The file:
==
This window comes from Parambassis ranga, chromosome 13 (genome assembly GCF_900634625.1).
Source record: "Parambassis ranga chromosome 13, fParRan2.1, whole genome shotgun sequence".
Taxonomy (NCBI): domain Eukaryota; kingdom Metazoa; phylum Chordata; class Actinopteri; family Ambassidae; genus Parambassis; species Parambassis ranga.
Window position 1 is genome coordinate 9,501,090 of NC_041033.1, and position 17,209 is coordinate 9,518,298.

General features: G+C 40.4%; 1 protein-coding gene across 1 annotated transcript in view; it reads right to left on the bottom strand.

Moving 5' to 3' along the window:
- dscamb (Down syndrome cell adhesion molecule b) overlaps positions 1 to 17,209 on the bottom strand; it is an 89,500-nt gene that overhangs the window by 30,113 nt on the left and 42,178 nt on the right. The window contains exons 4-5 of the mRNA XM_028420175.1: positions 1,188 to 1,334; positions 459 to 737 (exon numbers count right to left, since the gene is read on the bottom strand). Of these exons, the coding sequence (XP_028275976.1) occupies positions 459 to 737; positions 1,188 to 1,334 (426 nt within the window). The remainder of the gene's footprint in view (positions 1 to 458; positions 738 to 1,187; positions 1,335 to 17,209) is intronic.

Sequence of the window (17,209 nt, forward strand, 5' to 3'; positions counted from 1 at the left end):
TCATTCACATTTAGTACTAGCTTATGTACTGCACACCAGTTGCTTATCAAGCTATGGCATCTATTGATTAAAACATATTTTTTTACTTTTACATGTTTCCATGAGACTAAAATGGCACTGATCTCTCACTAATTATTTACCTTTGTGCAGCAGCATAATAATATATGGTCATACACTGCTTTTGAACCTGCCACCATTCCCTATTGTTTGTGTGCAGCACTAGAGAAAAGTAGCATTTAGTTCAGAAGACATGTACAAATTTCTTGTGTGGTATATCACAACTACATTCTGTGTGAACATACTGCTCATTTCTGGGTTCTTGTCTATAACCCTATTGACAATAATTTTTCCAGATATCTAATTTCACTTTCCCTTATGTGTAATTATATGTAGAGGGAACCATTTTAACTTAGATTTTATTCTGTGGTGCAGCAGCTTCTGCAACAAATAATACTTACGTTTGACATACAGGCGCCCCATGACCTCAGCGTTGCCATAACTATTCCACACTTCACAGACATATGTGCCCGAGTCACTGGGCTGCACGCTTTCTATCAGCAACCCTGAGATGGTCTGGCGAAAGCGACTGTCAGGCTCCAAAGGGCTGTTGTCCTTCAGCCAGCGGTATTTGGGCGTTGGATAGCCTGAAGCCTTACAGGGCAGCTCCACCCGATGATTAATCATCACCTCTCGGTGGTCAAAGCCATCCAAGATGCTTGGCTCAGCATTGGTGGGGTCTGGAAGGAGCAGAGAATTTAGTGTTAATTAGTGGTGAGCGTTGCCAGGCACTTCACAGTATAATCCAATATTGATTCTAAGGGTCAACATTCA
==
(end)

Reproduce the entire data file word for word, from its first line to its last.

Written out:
This window comes from Parambassis ranga, chromosome 13 (genome assembly GCF_900634625.1).
Source record: "Parambassis ranga chromosome 13, fParRan2.1, whole genome shotgun sequence".
Taxonomy (NCBI): domain Eukaryota; kingdom Metazoa; phylum Chordata; class Actinopteri; family Ambassidae; genus Parambassis; species Parambassis ranga.
Window position 1 is genome coordinate 9,501,090 of NC_041033.1, and position 17,209 is coordinate 9,518,298.

General features: G+C 40.4%; 1 protein-coding gene across 1 annotated transcript in view; it reads right to left on the bottom strand.

Moving 5' to 3' along the window:
- dscamb (Down syndrome cell adhesion molecule b) overlaps positions 1 to 17,209 on the bottom strand; it is an 89,500-nt gene that overhangs the window by 30,113 nt on the left and 42,178 nt on the right. The window contains exons 4-5 of the mRNA XM_028420175.1: positions 1,188 to 1,334; positions 459 to 737 (exon numbers count right to left, since the gene is read on the bottom strand). Of these exons, the coding sequence (XP_028275976.1) occupies positions 459 to 737; positions 1,188 to 1,334 (426 nt within the window). The remainder of the gene's footprint in view (positions 1 to 458; positions 738 to 1,187; positions 1,335 to 17,209) is intronic.

Sequence of the window (17,209 nt, forward strand, 5' to 3'; positions counted from 1 at the left end):
TCATTCACATTTAGTACTAGCTTATGTACTGCACACCAGTTGCTTATCAAGCTATGGCATCTATTGATTAAAACATATTTTTTTACTTTTACATGTTTCCATGAGACTAAAATGGCACTGATCTCTCACTAATTATTTACCTTTGTGCAGCAGCATAATAATATATGGTCATACACTGCTTTTGAACCTGCCACCATTCCCTATTGTTTGTGTGCAGCACTAGAGAAAAGTAGCATTTAGTTCAGAAGACATGTACAAATTTCTTGTGTGGTATATCACAACTACATTCTGTGTGAACATACTGCTCATTTCTGGGTTCTTGTCTATAACCCTATTGACAATAATTTTTCCAGATATCTAATTTCACTTTCCCTTATGTGTAATTATATGTAGAGGGAACCATTTTAACTTAGATTTTATTCTGTGGTGCAGCAGCTTCTGCAACAAATAATACTTACGTTTGACATACAGGCGCCCCATGACCTCAGCGTTGCCATAACTATTCCACACTTCACAGACATATGTGCCCGAGTCACTGGGCTGCACGCTTTCTATCAGCAACCCTGAGATGGTCTGGCGAAAGCGACTGTCAGGCTCCAAAGGGCTGTTGTCCTTCAGCCAGCGGTATTTGGGCGTTGGATAGCCTGAAGCCTTACAGGGCAGCTCCACCCGATGATTAATCATCACCTCTCGGTGGTCAAAGCCATCCAAGATGCTTGGCTCAGCATTGGTGGGGTCTGGAAGGAGCAGAGAATTTAGTGTTAATTAGTGGTGAGCGTTGCCAGGCACTTCACAGTATAATCCAATATTGATTCTAAGGGTCAACATTCA